Jonathan Yates: While the effects of the great recession are a long way from over, an even greater asset bubble could be forming that would make the housing bubble look like a four year old’s attempt to blow bubble gum.
Looking forward to a sovereign debt bubble pop?
Sovereign debt, led by US Treasury bonds, has been on a bull market since the early 1980s. Over that period, ten-year yields have fallen from over 15% to around 2.3% presently.
When the Federal Reserve under Ben Bernanke recently warned investors that a new round of quantitative easing should not be expected on March 9, yields on 10-year Treasuries rose from 2.037% to 2.301%.
After rising 24.19% over the last year, the ProShares Ultra 7-10 Year Treasury (NYSEARCA:UST) exchange traded fund has fallen 3.43% over the last month of trading.
UBS Investment Bank chief economist Larry Hatheway argues in the Wall Street Journal (Bonds Have Begun Bear Market) that the recent spike in yields for US Treasury bonds ”marks a secular turning point for bond markets. We believe that a long term bear market has commenced.” This is not just in the United States; stimulative measures by the Bank of Japan have greatly weakened the yen too. The ProShares Ultra Yen (NYSEARCA:YCL) is down about 10% over the last month of trading.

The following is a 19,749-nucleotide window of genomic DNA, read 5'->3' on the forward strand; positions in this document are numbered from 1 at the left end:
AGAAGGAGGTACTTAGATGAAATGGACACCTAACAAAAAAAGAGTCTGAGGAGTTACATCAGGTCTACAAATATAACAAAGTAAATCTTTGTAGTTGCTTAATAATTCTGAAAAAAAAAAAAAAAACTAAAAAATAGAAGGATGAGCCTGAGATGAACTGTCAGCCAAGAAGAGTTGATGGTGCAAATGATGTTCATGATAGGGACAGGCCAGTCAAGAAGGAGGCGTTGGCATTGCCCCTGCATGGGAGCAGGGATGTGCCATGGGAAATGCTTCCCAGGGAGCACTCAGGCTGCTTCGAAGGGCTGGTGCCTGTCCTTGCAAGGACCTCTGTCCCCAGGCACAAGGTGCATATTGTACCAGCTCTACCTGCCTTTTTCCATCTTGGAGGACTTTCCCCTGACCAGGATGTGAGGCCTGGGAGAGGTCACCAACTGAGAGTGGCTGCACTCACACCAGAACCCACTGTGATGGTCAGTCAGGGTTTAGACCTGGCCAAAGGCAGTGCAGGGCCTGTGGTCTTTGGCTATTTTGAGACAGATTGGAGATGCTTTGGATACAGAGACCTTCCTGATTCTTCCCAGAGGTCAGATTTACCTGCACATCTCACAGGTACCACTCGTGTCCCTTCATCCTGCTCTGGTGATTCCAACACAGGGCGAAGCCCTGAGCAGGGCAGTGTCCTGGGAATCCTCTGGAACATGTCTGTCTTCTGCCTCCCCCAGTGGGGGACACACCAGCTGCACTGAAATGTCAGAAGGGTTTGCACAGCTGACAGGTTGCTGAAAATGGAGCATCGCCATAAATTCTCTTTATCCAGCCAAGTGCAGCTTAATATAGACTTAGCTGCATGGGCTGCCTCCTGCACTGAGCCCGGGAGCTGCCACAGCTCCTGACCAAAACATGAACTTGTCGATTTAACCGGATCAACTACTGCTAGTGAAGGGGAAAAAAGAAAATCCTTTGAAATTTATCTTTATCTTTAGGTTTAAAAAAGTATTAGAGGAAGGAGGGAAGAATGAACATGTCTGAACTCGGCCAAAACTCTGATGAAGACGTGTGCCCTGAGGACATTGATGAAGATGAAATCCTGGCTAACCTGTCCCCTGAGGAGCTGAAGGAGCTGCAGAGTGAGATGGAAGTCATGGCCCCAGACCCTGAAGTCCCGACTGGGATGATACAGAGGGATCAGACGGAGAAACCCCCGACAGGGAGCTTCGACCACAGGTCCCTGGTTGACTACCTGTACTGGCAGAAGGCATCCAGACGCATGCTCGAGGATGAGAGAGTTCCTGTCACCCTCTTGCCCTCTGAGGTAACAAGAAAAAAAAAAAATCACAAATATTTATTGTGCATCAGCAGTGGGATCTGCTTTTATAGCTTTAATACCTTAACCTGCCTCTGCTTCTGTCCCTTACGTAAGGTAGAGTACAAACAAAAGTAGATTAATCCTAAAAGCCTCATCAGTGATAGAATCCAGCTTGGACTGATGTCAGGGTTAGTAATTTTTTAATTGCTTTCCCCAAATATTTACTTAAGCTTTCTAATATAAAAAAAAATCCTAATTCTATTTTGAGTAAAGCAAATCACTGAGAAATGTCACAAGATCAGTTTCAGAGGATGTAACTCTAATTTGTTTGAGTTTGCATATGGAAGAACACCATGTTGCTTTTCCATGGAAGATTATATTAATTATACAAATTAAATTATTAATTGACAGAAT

No one can predict in exact terms what the overall consequences and costs of a sovereign debt bubble bursting will be for a major economic power. Based on the example of Greece, it will not be pretty. In a recent interview legendary investor Jim Rogers noted there could come a time when credit could no longer be secured, as we detailed previously in Jim Rogers predicts lost decade ahead.
This has already happened with the Bank of England (NYSEARCA:FXB) and the Federal Reserve Bank of the United States. The quantitative easing measures by the Federal Reserve and the Bank of England are powerful statements that no other buyers can be found for the sovereign debt of those two nations at such low interest rates.
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